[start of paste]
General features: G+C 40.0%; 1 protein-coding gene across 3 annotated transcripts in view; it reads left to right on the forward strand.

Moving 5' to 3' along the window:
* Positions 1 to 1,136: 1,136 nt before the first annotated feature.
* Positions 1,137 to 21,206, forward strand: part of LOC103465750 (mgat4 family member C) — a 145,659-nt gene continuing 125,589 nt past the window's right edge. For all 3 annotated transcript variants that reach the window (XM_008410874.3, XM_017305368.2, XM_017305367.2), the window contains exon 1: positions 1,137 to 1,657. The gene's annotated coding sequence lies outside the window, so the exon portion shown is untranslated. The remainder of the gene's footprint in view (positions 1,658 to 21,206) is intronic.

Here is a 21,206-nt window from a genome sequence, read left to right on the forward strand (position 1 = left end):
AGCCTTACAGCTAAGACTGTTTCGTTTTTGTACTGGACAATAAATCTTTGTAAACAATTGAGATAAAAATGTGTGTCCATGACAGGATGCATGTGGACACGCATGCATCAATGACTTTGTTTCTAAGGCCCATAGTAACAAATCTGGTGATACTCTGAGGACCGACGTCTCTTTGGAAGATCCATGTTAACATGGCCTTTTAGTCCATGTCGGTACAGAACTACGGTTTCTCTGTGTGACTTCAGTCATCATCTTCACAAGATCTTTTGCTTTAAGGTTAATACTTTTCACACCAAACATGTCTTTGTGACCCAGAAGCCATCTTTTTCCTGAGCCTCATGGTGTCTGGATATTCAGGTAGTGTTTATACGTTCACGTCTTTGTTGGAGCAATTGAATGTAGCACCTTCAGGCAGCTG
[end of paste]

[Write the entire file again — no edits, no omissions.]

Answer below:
General features: G+C 40.0%; 1 protein-coding gene across 3 annotated transcripts in view; it reads left to right on the forward strand.

Moving 5' to 3' along the window:
* Positions 1 to 1,136: 1,136 nt before the first annotated feature.
* Positions 1,137 to 21,206, forward strand: part of LOC103465750 (mgat4 family member C) — a 145,659-nt gene continuing 125,589 nt past the window's right edge. For all 3 annotated transcript variants that reach the window (XM_008410874.3, XM_017305368.2, XM_017305367.2), the window contains exon 1: positions 1,137 to 1,657. The gene's annotated coding sequence lies outside the window, so the exon portion shown is untranslated. The remainder of the gene's footprint in view (positions 1,658 to 21,206) is intronic.

Here is a 21,206-nt window from a genome sequence, read left to right on the forward strand (position 1 = left end):
AGCCTTACAGCTAAGACTGTTTCGTTTTTGTACTGGACAATAAATCTTTGTAAACAATTGAGATAAAAATGTGTGTCCATGACAGGATGCATGTGGACACGCATGCATCAATGACTTTGTTTCTAAGGCCCATAGTAACAAATCTGGTGATACTCTGAGGACCGACGTCTCTTTGGAAGATCCATGTTAACATGGCCTTTTAGTCCATGTCGGTACAGAACTACGGTTTCTCTGTGTGACTTCAGTCATCATCTTCACAAGATCTTTTGCTTTAAGGTTAATACTTTTCACACCAAACATGTCTTTGTGACCCAGAAGCCATCTTTTTCCTGAGCCTCATGGTGTCTGGATATTCAGGTAGTGTTTATACGTTCACGTCTTTGTTGGAGCAATTGAATGTAGCACCTTCAGGCAGCTG